Was abraham lincoln a radical republican
The Radical and the Republican: Frederick Douglass, Abraham Lincoln, and the Triumph of Antislavery Politics by James OakesThe frontier lawyer and the former slave, the cautious politician and the fiery reformer, the president and the most famous black man in America - their lives met in the bloody landscape of secession, civil war and emancipation. Opponents at first, Frederick Douglass and Abraham Lincoln gradually became allies, each influenced by and attracted to the other. James Oakes brings these two iconic figures to life and sheds new light on the central issues of slavery, race and equality in Civil War America.
The Radical Republicans were members of the Republican Party who were fervent believers in the abolition of slavery and total equality of the races. John C. Fremont was briefly the U. The Radical Republicans took a hard line against the Confederacy early during the Lincoln Administration and opposed Lincoln's "too easy" terms for reuniting the United States following the end of the Civil War. Utilizing membership within the Joint Committee on Reconstruction as a political platform, the Radical Republicans demanded a more aggressive prosecution of the war and the faster destruction of slavery and Confederate nationalism. After his election as president in Ulysses S. Grant became the leading Radical Republican.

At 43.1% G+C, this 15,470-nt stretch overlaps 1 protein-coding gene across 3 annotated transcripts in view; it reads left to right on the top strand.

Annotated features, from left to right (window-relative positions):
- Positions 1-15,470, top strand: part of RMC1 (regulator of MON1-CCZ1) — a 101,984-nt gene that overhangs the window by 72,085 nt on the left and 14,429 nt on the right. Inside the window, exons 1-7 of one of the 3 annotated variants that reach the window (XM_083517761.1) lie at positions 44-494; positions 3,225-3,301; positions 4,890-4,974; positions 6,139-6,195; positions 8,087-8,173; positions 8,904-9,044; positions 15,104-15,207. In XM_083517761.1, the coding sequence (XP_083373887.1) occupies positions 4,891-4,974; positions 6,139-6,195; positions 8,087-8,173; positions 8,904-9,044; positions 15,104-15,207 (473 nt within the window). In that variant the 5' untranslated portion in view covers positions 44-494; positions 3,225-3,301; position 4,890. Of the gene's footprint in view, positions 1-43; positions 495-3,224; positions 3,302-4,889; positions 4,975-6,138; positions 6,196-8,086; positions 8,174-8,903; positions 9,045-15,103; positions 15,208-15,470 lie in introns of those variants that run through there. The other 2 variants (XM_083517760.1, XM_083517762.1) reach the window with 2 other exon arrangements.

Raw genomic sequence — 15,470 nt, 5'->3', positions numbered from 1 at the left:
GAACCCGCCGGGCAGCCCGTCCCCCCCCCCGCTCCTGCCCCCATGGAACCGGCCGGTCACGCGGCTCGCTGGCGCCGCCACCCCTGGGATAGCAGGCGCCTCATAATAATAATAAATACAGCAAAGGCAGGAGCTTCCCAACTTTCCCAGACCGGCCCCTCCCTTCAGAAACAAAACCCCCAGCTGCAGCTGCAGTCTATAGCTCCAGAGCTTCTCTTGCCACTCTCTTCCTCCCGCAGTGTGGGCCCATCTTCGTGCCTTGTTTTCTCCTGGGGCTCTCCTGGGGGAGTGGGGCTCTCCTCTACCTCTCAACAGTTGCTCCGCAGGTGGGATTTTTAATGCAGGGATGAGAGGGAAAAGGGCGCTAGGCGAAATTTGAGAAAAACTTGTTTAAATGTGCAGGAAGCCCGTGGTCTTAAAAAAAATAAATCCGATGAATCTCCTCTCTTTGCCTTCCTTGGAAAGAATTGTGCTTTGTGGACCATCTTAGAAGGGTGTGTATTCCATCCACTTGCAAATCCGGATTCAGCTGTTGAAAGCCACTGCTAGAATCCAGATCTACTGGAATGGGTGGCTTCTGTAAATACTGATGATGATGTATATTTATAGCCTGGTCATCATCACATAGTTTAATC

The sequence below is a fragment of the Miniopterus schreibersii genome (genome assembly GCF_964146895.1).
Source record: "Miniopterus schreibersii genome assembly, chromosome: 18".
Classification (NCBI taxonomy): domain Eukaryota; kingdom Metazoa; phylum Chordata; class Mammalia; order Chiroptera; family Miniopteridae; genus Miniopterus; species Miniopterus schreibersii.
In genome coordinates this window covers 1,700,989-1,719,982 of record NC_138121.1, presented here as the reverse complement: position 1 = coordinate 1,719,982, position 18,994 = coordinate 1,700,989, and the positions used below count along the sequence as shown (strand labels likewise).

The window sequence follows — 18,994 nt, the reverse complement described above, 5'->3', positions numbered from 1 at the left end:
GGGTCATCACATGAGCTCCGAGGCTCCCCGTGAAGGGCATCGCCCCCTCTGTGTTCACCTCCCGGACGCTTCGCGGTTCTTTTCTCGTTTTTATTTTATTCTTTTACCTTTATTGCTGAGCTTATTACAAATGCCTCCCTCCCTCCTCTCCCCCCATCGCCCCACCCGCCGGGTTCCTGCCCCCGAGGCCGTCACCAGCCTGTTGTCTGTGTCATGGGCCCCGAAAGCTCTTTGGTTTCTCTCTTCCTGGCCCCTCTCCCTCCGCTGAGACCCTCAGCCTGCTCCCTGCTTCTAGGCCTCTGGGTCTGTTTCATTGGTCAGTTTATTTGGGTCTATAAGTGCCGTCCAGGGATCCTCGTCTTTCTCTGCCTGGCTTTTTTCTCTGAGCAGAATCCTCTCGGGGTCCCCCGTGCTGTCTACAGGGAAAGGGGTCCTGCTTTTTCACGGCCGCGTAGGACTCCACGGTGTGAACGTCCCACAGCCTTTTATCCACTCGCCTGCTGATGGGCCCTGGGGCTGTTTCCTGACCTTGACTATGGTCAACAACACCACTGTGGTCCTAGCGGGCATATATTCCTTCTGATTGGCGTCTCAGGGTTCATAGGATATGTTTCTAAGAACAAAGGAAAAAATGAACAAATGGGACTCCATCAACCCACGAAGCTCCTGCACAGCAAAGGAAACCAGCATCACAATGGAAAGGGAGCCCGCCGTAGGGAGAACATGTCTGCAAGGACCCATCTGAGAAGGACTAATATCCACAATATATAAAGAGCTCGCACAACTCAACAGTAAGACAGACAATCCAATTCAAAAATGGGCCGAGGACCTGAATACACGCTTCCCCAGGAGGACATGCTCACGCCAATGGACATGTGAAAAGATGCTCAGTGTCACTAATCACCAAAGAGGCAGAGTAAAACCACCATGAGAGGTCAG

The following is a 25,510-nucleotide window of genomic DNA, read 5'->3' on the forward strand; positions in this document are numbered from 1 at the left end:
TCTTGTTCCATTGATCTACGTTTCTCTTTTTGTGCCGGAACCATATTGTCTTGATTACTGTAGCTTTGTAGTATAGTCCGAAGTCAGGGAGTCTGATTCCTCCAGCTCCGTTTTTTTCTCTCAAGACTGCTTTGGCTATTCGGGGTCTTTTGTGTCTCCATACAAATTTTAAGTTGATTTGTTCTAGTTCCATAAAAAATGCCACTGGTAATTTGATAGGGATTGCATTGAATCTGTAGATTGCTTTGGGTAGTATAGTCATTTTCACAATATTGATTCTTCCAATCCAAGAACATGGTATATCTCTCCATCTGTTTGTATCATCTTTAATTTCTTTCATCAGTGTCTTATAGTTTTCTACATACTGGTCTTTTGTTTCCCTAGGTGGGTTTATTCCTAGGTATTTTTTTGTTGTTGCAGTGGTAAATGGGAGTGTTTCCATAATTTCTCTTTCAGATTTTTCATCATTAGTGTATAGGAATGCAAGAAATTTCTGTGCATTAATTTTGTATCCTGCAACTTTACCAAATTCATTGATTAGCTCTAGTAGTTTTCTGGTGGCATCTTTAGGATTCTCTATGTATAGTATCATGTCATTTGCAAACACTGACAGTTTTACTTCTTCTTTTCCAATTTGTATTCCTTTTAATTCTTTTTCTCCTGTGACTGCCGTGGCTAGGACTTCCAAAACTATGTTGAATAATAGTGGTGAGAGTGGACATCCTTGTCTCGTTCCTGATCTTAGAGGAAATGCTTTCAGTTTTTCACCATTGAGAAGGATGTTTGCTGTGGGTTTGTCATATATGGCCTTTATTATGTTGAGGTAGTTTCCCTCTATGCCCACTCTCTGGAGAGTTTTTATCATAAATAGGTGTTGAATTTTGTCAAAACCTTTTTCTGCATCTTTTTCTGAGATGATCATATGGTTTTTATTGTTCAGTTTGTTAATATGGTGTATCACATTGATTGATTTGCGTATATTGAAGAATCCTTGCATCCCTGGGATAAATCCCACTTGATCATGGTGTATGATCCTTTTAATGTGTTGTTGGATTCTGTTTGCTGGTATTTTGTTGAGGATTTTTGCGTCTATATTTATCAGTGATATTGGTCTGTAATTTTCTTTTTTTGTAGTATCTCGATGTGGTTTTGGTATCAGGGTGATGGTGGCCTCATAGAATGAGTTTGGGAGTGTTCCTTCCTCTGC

Who Were the Radical Republicans?
Radical Republican , during and after the American Civil War , a member of the Republican Party committed to emancipation of the slaves and later to the equal treatment and enfranchisement of the freed blacks. The Republican Party at its formation during the s was a coalition of Northern altruists, industrialists, former Whigs , practical politicians, etc. While not publicly committed to abolition of slavery prior to the Civil War, the party nonetheless attracted the most zealous antislavery advocates. While Pres. Abraham Lincoln declared restoration of the Union to be his aim during the Civil War, the antislavery advocates in Congress pressed for emancipation as a stated war aim as well.